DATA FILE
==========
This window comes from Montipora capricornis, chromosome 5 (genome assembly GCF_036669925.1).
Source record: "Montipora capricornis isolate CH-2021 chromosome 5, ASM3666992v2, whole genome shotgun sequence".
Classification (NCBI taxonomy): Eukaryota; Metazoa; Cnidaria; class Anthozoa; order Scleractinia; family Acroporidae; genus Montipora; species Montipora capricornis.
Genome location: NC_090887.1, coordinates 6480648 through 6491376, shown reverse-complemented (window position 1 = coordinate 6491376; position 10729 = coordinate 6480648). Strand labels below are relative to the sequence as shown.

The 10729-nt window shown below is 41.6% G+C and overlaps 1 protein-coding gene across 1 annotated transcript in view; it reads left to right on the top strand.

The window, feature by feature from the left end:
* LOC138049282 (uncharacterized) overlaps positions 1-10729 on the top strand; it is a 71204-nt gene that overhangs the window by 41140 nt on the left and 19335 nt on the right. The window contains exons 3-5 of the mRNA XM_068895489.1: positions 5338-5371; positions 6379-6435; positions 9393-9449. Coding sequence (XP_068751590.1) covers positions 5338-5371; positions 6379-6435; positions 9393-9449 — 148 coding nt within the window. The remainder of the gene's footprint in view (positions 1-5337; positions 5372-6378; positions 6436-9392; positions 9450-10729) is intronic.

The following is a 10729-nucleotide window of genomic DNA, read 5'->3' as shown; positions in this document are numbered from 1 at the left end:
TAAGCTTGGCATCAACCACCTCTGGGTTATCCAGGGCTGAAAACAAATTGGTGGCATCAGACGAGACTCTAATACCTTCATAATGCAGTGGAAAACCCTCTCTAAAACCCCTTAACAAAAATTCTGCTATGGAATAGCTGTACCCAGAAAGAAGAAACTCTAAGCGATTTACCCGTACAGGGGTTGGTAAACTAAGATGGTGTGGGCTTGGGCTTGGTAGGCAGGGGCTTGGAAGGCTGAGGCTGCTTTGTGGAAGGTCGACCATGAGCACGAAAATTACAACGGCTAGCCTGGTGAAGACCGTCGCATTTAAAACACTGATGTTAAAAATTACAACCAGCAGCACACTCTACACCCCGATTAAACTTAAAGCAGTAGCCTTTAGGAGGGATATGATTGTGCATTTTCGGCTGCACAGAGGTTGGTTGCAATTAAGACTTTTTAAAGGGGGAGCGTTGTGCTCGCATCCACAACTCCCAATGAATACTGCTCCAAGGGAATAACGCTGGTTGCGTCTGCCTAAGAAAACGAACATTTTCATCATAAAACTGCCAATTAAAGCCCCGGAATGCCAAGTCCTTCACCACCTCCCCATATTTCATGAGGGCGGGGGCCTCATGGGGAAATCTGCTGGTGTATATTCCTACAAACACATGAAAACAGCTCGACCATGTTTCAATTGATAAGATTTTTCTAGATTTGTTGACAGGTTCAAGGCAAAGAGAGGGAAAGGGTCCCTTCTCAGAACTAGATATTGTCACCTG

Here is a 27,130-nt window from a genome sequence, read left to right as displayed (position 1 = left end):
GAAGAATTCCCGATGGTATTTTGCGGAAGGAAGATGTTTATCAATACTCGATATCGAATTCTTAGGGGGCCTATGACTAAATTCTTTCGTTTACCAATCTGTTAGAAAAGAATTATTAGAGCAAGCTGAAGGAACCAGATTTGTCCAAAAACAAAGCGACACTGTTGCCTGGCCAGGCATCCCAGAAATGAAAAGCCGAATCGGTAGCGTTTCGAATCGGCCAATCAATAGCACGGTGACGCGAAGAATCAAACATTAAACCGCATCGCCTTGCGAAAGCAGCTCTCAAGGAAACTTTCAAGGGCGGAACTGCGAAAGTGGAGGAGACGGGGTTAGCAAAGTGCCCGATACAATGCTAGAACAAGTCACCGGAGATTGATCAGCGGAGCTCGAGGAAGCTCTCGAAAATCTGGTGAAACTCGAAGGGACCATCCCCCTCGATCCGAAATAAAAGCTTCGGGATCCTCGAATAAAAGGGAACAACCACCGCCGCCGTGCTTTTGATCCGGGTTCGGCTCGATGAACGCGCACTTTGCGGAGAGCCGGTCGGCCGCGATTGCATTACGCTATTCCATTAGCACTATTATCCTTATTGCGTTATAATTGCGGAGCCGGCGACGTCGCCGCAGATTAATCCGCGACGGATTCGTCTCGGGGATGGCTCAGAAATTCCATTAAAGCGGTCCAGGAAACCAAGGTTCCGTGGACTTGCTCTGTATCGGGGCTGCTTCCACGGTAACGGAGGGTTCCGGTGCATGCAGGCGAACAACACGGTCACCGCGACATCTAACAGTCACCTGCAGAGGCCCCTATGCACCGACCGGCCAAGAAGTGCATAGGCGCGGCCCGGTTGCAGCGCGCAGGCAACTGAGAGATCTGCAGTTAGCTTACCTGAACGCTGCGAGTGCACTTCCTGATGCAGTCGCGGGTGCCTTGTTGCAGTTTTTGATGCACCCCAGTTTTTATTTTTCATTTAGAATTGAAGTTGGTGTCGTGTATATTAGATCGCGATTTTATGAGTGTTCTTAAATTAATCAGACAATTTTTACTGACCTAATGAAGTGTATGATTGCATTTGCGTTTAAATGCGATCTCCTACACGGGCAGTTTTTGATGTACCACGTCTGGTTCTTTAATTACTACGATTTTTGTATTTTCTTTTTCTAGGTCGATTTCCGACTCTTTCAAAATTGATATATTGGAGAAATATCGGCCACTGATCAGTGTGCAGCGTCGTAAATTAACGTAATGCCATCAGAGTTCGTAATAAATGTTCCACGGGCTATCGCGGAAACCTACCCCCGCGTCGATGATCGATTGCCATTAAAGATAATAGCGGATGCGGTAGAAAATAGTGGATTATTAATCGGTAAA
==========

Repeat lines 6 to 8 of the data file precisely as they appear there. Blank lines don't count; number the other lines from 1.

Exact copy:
The window, feature by feature from the left end:
* LOC138049282 (uncharacterized) overlaps positions 1-10729 on the top strand; it is a 71204-nt gene that overhangs the window by 41140 nt on the left and 19335 nt on the right. The window contains exons 3-5 of the mRNA XM_068895489.1: positions 5338-5371; positions 6379-6435; positions 9393-9449. Coding sequence (XP_068751590.1) covers positions 5338-5371; positions 6379-6435; positions 9393-9449 — 148 coding nt within the window. The remainder of the gene's footprint in view (positions 1-5337; positions 5372-6378; positions 6436-9392; positions 9450-10729) is intronic.

The following is a 10729-nucleotide window of genomic DNA, read 5'->3' as shown; positions in this document are numbered from 1 at the left end: